Turner Landscapes Online and In Detail 2021

Posted January 12, 2021 in Arts and Culture

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We usually kick off our cultural year with a pilgrimage to the Print Gallery of the National Gallery of Ireland to enjoy the beautiful watercolours of J.M.W. Turner just as the artist intended – bathed in Dublin’s weak January light.

We were especially looking forward to this year’s exhibition, marking the 120th anniversary of the first showing of Turner’s Watercolours at the Gallery in January 1901, having been bequeathed by English art collector and philanthropist Henry Vaughan (1809ā€“99).

Unfortunately the current pandemic has put the mocklers on all of that. And with galleries shuttered until the end of the month, at least, Turner aficionados will have to wait until January 2022 to experience these beautiful watercolours in person again.

J.M.W. Turner 1775-1851 The Doges Palace and Piazzetta Venice c.1840 (c) The National Gallery of Ireland

These works, ranging from highly finished watercolours to atmospheric sketches, give a real sense of Turner’s development as an artist, and his enthusiasm for landscape, so we are delighted to see the Gallery bring the experience online in 2021. There are additional opportunities to learn more about Turner’s works, and perhaps glean some new insights that can sometimes be missed or go unnoticed in a real life experience.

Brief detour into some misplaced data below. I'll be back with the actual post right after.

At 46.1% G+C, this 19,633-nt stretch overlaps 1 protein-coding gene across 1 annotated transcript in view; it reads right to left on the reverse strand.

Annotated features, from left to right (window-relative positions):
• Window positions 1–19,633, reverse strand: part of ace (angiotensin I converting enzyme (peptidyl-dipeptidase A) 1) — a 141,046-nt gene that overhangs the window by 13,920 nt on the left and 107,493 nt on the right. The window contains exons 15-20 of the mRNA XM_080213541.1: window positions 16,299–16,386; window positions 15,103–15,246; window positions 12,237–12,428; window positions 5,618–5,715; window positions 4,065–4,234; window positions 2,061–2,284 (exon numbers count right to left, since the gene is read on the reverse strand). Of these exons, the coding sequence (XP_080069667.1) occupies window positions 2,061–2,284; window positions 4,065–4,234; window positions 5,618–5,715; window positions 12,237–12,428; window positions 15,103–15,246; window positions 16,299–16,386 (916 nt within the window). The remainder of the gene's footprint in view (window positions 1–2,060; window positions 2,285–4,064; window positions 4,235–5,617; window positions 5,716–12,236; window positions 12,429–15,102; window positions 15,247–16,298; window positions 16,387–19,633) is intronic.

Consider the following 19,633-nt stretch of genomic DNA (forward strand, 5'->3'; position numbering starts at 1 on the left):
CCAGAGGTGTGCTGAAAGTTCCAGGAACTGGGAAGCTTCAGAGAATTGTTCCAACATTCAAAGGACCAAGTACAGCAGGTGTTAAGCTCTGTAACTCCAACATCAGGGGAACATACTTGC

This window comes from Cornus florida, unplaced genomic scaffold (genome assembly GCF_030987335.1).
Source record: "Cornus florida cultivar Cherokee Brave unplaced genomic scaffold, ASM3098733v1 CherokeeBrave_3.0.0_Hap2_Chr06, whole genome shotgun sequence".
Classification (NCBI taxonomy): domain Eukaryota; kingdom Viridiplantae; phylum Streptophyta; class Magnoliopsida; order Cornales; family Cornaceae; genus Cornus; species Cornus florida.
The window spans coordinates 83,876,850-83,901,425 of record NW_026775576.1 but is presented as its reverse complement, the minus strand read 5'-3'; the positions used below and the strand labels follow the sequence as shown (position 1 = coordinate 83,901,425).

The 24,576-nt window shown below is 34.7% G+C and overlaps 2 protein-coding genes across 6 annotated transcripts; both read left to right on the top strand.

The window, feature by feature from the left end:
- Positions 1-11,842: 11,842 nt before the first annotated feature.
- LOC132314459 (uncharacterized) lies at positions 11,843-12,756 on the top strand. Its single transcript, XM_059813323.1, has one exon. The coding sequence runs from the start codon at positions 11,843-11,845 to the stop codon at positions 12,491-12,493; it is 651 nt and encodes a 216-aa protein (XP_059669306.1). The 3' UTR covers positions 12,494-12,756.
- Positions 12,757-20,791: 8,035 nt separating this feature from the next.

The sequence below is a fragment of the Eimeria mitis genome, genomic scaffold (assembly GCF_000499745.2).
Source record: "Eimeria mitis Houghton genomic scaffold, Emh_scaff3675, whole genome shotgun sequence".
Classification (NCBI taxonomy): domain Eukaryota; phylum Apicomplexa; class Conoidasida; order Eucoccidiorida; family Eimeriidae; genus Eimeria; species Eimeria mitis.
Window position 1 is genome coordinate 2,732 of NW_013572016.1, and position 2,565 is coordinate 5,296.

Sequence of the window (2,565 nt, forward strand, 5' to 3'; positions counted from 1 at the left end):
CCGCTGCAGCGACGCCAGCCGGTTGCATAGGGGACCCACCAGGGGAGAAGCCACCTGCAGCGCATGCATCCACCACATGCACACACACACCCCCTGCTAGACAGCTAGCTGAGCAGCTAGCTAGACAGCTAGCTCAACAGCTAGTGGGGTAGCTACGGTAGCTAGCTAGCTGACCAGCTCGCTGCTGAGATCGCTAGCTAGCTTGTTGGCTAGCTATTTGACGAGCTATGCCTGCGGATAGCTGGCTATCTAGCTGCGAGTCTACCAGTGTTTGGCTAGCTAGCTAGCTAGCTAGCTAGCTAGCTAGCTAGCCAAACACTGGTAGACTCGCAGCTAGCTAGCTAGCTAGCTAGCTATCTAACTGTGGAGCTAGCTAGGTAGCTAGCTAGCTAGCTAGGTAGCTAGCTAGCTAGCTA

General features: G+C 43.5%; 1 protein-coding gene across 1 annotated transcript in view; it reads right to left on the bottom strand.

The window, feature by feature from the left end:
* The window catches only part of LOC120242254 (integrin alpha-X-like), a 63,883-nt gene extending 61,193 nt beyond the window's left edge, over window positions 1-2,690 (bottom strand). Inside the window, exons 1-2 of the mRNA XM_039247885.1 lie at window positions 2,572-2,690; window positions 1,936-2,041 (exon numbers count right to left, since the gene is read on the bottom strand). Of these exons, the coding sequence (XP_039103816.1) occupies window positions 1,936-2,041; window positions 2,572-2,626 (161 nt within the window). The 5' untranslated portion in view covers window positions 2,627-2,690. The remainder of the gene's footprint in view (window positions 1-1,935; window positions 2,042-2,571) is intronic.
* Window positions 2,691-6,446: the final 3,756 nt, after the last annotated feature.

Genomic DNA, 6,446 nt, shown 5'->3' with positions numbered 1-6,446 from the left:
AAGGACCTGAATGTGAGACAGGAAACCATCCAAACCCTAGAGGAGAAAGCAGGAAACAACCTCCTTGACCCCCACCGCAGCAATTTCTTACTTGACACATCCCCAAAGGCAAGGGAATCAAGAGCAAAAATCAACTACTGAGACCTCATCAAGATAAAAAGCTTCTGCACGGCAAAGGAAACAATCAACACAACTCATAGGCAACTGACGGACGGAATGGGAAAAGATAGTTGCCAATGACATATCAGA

Visitors can explore the Gallery’s collection of Turner Watercolours here, while their first Tuesday Talk of the year sees Anne Hodge, Curator of Prints and Drawings, talk about this dramatic scene, which almost doubles as an interesting reflection of the times we live in.

A Ship against the Mewstone, at the Entrance to Plymouth Sound by J.M.W. Turner (1775-1851) (c) National Gallery of Ireland

Each of the Gallery’sĀ  #TuesdayTalks are saved as highlights on their Instagram page, so they’re a great way to engage with their collection while the Gallery remains closed.

Featured Image: Joseph Mallord William Turner (1775-1851), Passau, Germany, at the Confluence of the Rivers Inn and Danube, 1840. (c) National Gallery of Ireland



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